But, we always stress that we are offering a single-sex education and not a single-sex life. The girls are not kept away from boys – we encourage and enable shared activities between ourselves and another local Independent boys’ school. Particularly in sixth form, we recognise that there is much to be gained from these activities which can be academic or extra- curricular as well as social.
We are proud to be part of the Girls' Day School Trust:
We understand how busy life can be for parents, therefore, we offer various opportunities for you to visit Halliford School. Parents can book to visit the School on either one of our Saturday Open Mornings which take place in October and February, or on a Visitor Morning in March, May and November. These mornings will give you a true insight into life at Halliford School together with an opportunity to speak with our pupils and staff, and to hear a presentation from our Headmaster, Mr James Davies. To book a place on one of these events please fill in the form below.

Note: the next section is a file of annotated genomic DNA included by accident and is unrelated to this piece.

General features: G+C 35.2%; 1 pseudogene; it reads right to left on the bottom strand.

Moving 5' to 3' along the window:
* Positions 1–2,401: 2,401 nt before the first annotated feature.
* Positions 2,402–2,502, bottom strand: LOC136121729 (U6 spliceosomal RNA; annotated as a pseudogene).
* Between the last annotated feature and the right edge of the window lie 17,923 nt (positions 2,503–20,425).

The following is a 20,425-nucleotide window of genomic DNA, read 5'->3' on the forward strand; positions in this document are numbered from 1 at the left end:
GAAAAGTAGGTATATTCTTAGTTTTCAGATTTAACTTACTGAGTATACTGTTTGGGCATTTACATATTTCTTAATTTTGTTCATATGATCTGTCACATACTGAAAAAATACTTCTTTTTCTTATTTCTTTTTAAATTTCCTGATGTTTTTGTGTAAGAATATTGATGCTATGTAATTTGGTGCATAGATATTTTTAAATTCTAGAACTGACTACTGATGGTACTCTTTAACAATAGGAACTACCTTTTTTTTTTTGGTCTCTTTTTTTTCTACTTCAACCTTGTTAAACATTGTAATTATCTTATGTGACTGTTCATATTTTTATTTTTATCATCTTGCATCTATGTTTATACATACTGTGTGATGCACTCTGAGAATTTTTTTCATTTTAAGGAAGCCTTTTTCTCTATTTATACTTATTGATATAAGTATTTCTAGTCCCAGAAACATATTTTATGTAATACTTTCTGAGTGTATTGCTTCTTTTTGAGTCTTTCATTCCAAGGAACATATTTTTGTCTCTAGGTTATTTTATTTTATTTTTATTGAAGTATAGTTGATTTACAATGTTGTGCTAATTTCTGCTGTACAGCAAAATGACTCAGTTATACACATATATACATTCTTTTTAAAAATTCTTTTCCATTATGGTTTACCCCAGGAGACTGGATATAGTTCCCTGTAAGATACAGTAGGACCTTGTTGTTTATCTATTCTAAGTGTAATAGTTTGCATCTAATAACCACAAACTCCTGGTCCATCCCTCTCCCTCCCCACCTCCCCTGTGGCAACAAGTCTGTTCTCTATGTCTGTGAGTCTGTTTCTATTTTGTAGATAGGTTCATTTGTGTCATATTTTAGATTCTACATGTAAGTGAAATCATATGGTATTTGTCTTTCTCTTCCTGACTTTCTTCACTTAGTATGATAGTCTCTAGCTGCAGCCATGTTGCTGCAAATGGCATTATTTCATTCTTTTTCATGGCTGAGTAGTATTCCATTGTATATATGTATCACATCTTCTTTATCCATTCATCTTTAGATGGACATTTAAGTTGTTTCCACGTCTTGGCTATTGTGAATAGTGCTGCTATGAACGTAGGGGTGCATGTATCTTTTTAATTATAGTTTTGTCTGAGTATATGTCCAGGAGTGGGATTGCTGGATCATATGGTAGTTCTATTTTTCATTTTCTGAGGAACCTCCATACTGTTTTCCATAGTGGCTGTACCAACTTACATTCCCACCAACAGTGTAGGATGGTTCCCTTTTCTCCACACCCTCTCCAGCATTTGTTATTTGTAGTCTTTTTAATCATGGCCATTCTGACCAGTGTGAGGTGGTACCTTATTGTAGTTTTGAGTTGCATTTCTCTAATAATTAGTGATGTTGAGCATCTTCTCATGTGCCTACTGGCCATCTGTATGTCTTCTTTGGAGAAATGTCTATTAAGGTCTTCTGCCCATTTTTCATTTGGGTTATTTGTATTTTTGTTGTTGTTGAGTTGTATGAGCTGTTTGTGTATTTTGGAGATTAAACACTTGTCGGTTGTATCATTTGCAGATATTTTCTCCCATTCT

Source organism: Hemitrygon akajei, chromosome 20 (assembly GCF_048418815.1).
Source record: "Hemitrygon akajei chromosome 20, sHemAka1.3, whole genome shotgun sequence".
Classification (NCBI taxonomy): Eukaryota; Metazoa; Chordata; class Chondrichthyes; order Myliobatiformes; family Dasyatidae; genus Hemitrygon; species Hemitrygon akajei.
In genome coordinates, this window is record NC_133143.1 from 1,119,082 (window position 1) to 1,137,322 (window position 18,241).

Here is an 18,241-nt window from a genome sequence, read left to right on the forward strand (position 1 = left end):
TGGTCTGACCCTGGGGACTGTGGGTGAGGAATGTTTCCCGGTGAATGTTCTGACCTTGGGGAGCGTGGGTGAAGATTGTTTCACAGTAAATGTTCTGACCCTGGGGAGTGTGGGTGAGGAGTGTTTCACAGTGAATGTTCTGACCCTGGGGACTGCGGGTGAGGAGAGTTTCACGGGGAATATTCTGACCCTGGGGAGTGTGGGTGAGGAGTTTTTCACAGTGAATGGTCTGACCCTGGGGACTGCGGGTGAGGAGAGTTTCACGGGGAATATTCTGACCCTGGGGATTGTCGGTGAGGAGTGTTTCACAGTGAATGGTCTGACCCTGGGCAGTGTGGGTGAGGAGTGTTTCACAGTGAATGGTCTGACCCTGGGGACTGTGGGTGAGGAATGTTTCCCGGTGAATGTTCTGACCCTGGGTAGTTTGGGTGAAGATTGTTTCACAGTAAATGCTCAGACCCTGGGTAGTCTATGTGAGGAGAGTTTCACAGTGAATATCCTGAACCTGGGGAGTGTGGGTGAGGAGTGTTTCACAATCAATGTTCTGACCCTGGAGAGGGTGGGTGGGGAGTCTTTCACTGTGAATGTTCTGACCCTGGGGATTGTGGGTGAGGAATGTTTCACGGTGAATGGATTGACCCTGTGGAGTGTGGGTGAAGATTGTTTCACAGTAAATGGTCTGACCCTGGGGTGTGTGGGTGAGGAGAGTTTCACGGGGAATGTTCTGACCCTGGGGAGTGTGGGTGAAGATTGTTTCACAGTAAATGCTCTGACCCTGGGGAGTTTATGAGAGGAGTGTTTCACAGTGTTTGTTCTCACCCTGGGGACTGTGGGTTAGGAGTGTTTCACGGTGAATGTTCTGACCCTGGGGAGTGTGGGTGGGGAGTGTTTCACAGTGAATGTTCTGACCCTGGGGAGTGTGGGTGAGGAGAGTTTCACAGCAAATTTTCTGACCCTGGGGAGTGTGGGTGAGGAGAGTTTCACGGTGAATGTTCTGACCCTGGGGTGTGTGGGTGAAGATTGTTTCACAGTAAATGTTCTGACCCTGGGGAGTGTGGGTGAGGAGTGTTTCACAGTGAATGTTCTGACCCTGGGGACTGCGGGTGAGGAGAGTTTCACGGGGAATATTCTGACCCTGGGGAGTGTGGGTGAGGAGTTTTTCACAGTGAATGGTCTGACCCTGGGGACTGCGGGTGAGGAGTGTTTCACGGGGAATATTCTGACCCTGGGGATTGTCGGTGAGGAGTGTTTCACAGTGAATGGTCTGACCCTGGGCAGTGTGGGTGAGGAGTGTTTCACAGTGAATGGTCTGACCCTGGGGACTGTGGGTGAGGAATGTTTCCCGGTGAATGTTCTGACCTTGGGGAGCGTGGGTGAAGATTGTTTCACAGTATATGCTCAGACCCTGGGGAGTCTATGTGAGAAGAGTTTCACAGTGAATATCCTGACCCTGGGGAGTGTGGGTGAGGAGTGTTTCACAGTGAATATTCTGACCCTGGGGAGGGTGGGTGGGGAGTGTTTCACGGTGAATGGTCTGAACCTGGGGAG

Saturday 2nd October 2021 at 9.30am
Sixth Form Open Evening
Wednesday 6th October 2021 6pm-8pm
Thursday 4th November 2021 tours at 9.30am and 11.30am
Tuesday 9th November 2021 tours at 9.30am and 11.30am
You are also most welcome to book a personal visit at any time during the academic year. Please contact our Registrar, Mrs Fran Clatworthy on 01932 234921 or email [email protected]
Please note that these events will be held in accordance with current government guidelines. Should we be unable to host these events in school, we will provide virtual events via Microsoft Teams instead.
A very warm welcome to Halliford School. Halliford is a school based on strong family values where we know and respect every student as an individual. We encourage and support Hallifordians to flourish and become the best version of themselves that they can possibly be.
We aim for excellence by being academically ambitious but at the same time academically sensitive. We inspire Hallifordians within a community that is founded on high quality teaching and learning, outstanding pastoral care and first class sporting, cultural and extra-curricular opportunities. Read more >>
Our Welcome to Halliford; a warm-hearted School based on strong family values where we are proud to know and be respectful of every student as an individual. We encourage and support Hallifordians to flourish and become the best version of themselves that they can possibly be.